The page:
Nice job!  I have been hearing a lot about engagement. But this is the first time that I can remember someone reminding people not to forget to engage in person.  I had lunch today with one of my customers.  I'm a bit "old school", but I think it still works.  It does for me.  There is no amount of social media that can replace a face to face meeting or lunch with a great customer.

I'm learning that social media can have a big impact on your business relationships and why it's important to participate.  But it's also important to understand the right way to participate.  I've finally figured out that the "online Rich" is pretty similar (identical?) to the "real world Rich". It took a while to understand how this whole thing works.  And I've got a long way to go. But the journey is "kind of" fun. 

Thanks for the post.  Happy 2013.



"It’s time to get beyond the Facebook wall and find ways to engage individually."

Bravo! Yes, the word "engagement" has buzzed around offices and businesses to the point of sputtering out. Reaching out and making those personal one-on-one connections (the human touch) takes the relationship to the next level. Instead of focusing solely on how many public interactions one can have in any given social media channel, it's incredibly worthwhile to build strong relationships with customers, potential customers, and colleagues behind the scenes. While I believe many business owners "know" this already, the knowledge gets left behind the minute they hit their Facebook (or any other social media) page.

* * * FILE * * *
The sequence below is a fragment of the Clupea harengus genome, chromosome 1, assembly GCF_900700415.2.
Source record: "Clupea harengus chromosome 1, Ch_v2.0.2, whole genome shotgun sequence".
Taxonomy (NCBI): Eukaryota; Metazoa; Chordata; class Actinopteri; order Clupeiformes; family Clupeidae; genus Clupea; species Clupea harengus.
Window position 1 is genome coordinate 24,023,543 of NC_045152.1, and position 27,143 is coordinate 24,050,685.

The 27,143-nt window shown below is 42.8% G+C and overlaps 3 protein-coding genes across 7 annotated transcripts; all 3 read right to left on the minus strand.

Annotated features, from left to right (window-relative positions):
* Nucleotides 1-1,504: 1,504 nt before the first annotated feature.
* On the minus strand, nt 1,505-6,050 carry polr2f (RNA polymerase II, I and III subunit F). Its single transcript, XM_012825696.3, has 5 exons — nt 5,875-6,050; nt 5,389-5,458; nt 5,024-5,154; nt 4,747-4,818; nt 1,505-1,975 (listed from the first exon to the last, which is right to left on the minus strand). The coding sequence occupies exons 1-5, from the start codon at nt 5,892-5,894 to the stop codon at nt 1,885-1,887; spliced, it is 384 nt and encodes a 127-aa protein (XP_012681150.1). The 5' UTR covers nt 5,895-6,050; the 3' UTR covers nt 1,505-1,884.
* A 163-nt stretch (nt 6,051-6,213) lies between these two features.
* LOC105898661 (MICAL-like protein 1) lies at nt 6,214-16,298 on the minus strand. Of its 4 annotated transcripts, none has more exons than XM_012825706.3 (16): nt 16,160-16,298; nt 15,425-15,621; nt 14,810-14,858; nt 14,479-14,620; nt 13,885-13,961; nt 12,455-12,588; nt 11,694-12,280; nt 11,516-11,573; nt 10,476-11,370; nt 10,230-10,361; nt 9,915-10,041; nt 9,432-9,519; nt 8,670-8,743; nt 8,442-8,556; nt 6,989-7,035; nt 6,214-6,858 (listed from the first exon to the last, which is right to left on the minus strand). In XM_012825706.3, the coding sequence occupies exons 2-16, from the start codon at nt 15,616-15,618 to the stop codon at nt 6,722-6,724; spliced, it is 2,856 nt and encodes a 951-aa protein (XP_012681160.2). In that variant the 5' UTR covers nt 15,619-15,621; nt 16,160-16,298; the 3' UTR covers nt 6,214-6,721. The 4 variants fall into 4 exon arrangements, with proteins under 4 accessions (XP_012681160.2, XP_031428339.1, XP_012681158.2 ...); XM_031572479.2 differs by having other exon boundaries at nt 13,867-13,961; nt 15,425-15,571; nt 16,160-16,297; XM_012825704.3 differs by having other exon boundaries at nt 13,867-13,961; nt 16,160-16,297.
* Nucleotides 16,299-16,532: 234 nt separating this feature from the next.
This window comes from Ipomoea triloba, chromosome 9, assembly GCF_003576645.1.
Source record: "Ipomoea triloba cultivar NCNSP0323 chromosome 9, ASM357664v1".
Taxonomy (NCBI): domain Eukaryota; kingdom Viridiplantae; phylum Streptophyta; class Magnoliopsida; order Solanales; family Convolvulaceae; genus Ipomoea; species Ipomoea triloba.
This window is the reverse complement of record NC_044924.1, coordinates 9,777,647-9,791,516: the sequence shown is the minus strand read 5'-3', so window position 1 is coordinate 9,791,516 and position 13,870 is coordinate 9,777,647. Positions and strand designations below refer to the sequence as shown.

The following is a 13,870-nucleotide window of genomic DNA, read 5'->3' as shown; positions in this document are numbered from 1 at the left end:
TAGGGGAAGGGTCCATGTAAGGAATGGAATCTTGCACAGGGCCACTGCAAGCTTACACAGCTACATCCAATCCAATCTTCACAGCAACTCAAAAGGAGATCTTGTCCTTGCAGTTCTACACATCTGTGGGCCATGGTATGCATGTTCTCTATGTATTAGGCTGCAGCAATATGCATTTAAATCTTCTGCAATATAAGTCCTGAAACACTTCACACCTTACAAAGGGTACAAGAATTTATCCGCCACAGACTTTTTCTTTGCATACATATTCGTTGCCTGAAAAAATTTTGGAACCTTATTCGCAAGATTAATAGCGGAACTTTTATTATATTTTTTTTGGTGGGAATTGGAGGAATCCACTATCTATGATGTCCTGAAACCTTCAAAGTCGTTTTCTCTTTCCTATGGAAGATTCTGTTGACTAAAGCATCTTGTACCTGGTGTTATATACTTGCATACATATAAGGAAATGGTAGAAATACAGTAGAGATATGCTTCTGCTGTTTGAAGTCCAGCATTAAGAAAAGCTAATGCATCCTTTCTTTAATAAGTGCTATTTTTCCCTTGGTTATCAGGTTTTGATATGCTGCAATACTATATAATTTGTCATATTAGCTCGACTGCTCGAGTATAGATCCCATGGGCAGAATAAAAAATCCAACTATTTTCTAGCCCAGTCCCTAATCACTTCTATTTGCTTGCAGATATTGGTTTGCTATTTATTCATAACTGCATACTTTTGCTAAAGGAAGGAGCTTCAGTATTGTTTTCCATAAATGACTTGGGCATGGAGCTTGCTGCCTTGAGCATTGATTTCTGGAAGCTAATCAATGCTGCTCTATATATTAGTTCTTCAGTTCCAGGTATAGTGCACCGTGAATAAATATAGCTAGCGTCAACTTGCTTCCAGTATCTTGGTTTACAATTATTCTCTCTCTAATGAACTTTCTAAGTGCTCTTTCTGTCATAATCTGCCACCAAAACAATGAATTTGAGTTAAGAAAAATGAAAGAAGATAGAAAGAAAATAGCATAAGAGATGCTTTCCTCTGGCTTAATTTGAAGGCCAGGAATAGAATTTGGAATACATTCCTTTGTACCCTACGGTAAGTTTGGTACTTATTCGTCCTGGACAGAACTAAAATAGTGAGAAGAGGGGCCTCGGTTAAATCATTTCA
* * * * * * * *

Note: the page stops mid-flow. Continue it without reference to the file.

Thanks for your post!


KenMueller moderator

@TweetWebMetrics I agree, Tracy. I think most know it, but we don't turn that head knowledge into practical actions. Thanks for stopping by.


  1. […] Beyond the Facebook Wall: Small Business and Online Engagement ( […]

  2. […] Latest blog post: Beyond the Facebook Wall: Small Business and Online Engagement […]

  3. […] of needing to get back to more personalized conversations, Ken at Inkling Media wrote about businesses missing opportunities for engagement by not taking things to a more personal form of communication when necessary. This rings true to […]

  4. […] Beyond the Facebook Wall: Small Business and Online Engagement ( […]

  5. […] Beyond the Facebook Wall: Small Business and Online Engagement ( […]

Previous post:

Next post: